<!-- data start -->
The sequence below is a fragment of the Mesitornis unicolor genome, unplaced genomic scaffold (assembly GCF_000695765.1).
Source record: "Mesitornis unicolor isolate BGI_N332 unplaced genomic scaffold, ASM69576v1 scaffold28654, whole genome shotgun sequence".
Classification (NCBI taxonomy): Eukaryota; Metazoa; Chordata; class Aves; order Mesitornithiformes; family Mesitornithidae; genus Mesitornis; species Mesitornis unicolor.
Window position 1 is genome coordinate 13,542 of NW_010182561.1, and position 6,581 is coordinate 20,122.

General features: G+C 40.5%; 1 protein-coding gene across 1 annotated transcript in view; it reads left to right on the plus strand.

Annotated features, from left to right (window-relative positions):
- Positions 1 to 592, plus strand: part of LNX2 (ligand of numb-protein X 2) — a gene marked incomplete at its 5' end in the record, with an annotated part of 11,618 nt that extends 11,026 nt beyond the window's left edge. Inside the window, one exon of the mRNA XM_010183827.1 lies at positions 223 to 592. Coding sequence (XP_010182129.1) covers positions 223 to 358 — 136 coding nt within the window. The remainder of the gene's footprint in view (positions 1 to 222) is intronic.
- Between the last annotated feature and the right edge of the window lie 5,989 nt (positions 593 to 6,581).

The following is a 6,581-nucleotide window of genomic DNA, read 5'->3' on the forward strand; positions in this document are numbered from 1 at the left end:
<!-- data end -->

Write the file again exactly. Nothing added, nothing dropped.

The sequence below is a fragment of the Mesitornis unicolor genome, unplaced genomic scaffold (assembly GCF_000695765.1).
Source record: "Mesitornis unicolor isolate BGI_N332 unplaced genomic scaffold, ASM69576v1 scaffold28654, whole genome shotgun sequence".
Classification (NCBI taxonomy): Eukaryota; Metazoa; Chordata; class Aves; order Mesitornithiformes; family Mesitornithidae; genus Mesitornis; species Mesitornis unicolor.
Window position 1 is genome coordinate 13,542 of NW_010182561.1, and position 6,581 is coordinate 20,122.

General features: G+C 40.5%; 1 protein-coding gene across 1 annotated transcript in view; it reads left to right on the plus strand.

Annotated features, from left to right (window-relative positions):
- Positions 1 to 592, plus strand: part of LNX2 (ligand of numb-protein X 2) — a gene marked incomplete at its 5' end in the record, with an annotated part of 11,618 nt that extends 11,026 nt beyond the window's left edge. Inside the window, one exon of the mRNA XM_010183827.1 lies at positions 223 to 592. Coding sequence (XP_010182129.1) covers positions 223 to 358 — 136 coding nt within the window. The remainder of the gene's footprint in view (positions 1 to 222) is intronic.
- Between the last annotated feature and the right edge of the window lie 5,989 nt (positions 593 to 6,581).

The following is a 6,581-nucleotide window of genomic DNA, read 5'->3' on the forward strand; positions in this document are numbered from 1 at the left end: